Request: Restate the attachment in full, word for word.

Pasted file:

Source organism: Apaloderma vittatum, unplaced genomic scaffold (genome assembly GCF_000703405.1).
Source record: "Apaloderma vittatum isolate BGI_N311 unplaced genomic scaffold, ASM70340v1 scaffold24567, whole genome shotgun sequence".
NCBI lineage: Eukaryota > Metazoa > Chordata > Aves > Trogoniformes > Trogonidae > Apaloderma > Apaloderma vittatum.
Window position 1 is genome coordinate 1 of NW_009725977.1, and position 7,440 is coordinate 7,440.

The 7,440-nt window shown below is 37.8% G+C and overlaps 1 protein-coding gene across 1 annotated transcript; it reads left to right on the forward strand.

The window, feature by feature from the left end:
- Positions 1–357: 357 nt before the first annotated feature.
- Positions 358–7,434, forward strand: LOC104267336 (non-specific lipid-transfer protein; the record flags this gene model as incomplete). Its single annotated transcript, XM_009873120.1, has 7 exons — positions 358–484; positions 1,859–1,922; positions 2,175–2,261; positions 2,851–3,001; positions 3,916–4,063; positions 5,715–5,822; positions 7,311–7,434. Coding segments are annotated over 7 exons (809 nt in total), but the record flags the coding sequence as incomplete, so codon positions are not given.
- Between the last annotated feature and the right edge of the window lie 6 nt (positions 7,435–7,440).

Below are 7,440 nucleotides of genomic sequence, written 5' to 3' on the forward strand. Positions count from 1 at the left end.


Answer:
Source organism: Apaloderma vittatum, unplaced genomic scaffold (genome assembly GCF_000703405.1).
Source record: "Apaloderma vittatum isolate BGI_N311 unplaced genomic scaffold, ASM70340v1 scaffold24567, whole genome shotgun sequence".
NCBI lineage: Eukaryota > Metazoa > Chordata > Aves > Trogoniformes > Trogonidae > Apaloderma > Apaloderma vittatum.
Window position 1 is genome coordinate 1 of NW_009725977.1, and position 7,440 is coordinate 7,440.

The 7,440-nt window shown below is 37.8% G+C and overlaps 1 protein-coding gene across 1 annotated transcript; it reads left to right on the forward strand.

The window, feature by feature from the left end:
- Positions 1–357: 357 nt before the first annotated feature.
- Positions 358–7,434, forward strand: LOC104267336 (non-specific lipid-transfer protein; the record flags this gene model as incomplete). Its single annotated transcript, XM_009873120.1, has 7 exons — positions 358–484; positions 1,859–1,922; positions 2,175–2,261; positions 2,851–3,001; positions 3,916–4,063; positions 5,715–5,822; positions 7,311–7,434. Coding segments are annotated over 7 exons (809 nt in total), but the record flags the coding sequence as incomplete, so codon positions are not given.
- Between the last annotated feature and the right edge of the window lie 6 nt (positions 7,435–7,440).

Below are 7,440 nucleotides of genomic sequence, written 5' to 3' on the forward strand. Positions count from 1 at the left end.